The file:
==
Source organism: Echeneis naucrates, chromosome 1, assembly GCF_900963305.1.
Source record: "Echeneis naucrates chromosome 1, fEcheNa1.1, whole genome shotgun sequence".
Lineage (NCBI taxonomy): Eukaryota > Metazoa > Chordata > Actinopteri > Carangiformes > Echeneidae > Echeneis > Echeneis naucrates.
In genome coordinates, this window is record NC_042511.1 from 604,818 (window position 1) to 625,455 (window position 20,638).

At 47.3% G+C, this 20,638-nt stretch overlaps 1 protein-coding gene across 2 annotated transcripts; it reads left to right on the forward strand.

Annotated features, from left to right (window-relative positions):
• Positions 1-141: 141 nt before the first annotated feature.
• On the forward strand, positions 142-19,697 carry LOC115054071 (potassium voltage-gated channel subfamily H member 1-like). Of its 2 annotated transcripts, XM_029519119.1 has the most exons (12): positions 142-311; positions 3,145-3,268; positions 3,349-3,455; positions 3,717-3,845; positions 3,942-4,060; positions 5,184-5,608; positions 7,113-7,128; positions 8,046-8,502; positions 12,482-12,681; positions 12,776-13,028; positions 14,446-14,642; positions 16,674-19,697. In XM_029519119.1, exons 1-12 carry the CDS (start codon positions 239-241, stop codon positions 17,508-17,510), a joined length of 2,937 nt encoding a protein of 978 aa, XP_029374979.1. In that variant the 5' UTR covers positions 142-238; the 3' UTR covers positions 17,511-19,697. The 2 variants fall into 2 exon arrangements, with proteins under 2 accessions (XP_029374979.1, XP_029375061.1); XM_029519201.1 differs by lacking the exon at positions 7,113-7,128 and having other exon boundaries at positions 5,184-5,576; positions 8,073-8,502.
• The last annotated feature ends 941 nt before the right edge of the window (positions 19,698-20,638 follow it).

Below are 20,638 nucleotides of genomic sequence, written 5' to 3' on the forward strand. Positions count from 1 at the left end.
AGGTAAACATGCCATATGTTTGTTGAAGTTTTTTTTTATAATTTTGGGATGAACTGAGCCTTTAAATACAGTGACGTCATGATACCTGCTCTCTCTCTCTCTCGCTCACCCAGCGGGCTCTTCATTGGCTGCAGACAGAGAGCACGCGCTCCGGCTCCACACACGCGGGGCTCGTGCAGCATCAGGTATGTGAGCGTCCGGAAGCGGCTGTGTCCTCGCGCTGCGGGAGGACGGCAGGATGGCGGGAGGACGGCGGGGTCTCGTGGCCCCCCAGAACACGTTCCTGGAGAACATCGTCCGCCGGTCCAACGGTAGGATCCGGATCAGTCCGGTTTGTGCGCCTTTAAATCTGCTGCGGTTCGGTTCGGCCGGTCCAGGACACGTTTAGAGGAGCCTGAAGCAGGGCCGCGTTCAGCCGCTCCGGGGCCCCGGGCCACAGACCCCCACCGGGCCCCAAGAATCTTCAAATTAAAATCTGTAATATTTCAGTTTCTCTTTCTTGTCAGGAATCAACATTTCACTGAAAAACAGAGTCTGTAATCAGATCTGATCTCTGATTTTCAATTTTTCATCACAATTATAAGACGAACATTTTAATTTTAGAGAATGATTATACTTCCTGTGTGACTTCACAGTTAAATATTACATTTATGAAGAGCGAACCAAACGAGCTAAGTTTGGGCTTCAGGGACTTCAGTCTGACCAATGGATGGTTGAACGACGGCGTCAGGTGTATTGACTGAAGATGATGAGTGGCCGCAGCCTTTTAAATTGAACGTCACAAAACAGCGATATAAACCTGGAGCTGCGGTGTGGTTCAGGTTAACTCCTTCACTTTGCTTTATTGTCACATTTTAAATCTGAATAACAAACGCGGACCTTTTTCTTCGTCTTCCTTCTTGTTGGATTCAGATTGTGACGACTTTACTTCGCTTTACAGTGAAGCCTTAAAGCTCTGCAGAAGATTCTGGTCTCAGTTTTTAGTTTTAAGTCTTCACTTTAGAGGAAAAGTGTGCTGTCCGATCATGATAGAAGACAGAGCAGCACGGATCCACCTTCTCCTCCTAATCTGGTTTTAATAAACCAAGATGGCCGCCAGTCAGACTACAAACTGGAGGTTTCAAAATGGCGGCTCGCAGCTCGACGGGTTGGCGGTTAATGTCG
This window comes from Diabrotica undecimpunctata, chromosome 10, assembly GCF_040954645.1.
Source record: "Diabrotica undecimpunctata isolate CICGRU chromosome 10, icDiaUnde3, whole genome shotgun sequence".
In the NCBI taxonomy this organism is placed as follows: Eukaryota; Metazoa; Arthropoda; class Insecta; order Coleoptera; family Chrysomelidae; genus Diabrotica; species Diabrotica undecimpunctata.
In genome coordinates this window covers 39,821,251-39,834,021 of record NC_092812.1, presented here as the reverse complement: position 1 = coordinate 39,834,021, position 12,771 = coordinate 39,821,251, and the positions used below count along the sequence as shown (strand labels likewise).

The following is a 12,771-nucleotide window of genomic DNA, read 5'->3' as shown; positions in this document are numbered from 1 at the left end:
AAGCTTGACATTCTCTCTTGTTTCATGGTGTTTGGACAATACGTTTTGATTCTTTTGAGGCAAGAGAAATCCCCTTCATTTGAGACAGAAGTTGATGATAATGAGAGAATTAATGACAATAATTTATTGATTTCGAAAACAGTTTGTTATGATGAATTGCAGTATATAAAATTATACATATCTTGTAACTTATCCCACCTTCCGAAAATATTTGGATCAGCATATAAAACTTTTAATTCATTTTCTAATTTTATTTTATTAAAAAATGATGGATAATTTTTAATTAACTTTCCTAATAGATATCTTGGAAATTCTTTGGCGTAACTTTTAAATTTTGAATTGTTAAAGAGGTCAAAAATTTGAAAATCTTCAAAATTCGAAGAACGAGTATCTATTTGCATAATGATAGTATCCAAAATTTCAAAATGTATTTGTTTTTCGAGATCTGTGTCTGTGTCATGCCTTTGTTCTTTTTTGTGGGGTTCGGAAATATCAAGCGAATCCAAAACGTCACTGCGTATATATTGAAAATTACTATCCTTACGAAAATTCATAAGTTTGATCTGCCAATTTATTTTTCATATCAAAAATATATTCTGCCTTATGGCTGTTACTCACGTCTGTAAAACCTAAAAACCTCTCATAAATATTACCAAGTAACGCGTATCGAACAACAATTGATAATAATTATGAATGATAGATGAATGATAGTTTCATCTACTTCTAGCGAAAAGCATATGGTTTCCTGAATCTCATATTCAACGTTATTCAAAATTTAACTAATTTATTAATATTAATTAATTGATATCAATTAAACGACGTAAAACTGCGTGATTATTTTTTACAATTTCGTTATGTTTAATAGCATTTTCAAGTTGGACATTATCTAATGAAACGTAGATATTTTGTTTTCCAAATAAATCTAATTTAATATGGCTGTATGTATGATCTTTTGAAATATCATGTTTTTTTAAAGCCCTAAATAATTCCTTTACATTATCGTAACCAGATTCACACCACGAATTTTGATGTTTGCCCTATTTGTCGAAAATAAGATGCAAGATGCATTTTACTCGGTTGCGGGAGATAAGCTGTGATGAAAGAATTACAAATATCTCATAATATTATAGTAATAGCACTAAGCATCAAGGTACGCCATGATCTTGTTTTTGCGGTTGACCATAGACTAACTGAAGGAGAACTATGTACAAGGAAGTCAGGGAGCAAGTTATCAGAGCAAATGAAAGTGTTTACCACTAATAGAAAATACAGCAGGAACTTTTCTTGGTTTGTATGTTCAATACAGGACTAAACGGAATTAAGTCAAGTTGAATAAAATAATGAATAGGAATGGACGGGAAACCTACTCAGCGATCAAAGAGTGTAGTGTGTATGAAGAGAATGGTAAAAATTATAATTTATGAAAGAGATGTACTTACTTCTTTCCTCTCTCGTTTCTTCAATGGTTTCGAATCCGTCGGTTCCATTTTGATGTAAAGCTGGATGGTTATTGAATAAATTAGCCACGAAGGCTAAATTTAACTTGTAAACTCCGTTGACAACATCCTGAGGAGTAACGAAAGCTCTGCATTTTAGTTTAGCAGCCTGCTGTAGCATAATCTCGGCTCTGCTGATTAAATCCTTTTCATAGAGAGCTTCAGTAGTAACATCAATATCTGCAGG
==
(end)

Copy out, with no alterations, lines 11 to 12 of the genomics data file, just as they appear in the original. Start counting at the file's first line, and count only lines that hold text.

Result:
AGGTAAACATGCCATATGTTTGTTGAAGTTTTTTTTTATAATTTTGGGATGAACTGAGCCTTTAAATACAGTGACGTCATGATACCTGCTCTCTCTCTCTCTCGCTCACCCAGCGGGCTCTTCATTGGCTGCAGACAGAGAGCACGCGCTCCGGCTCCACACACGCGGGGCTCGTGCAGCATCAGGTATGTGAGCGTCCGGAAGCGGCTGTGTCCTCGCGCTGCGGGAGGACGGCAGGATGGCGGGAGGACGGCGGGGTCTCGTGGCCCCCCAGAACACGTTCCTGGAGAACATCGTCCGCCGGTCCAACGGTAGGATCCGGATCAGTCCGGTTTGTGCGCCTTTAAATCTGCTGCGGTTCGGTTCGGCCGGTCCAGGACACGTTTAGAGGAGCCTGAAGCAGGGCCGCGTTCAGCCGCTCCGGGGCCCCGGGCCACAGACCCCCACCGGGCCCCAAGAATCTTCAAATTAAAATCTGTAATATTTCAGTTTCTCTTTCTTGTCAGGAATCAACATTTCACTGAAAAACAGAGTCTGTAATCAGATCTGATCTCTGATTTTCAATTTTTCATCACAATTATAAGACGAACATTTTAATTTTAGAGAATGATTATACTTCCTGTGTGACTTCACAGTTAAATATTACATTTATGAAGAGCGAACCAAACGAGCTAAGTTTGGGCTTCAGGGACTTCAGTCTGACCAATGGATGGTTGAACGACGGCGTCAGGTGTATTGACTGAAGATGATGAGTGGCCGCAGCCTTTTAAATTGAACGTCACAAAACAGCGATATAAACCTGGAGCTGCGGTGTGGTTCAGGTTAACTCCTTCACTTTGCTTTATTGTCACATTTTAAATCTGAATAACAAACGCGGACCTTTTTCTTCGTCTTCCTTCTTGTTGGATTCAGATTGTGACGACTTTACTTCGCTTTACAGTGAAGCCTTAAAGCTCTGCAGAAGATTCTGGTCTCAGTTTTTAGTTTTAAGTCTTCACTTTAGAGGAAAAGTGTGCTGTCCGATCATGATAGAAGACAGAGCAGCACGGATCCACCTTCTCCTCCTAATCTGGTTTTAATAAACCAAGATGGCCGCCAGTCAGACTACAAACTGGAGGTTTCAAAATGGCGGCTCGCAGCTCGACGGGTTGGCGGTTAATGTCG
This window comes from Diabrotica undecimpunctata, chromosome 10, assembly GCF_040954645.1.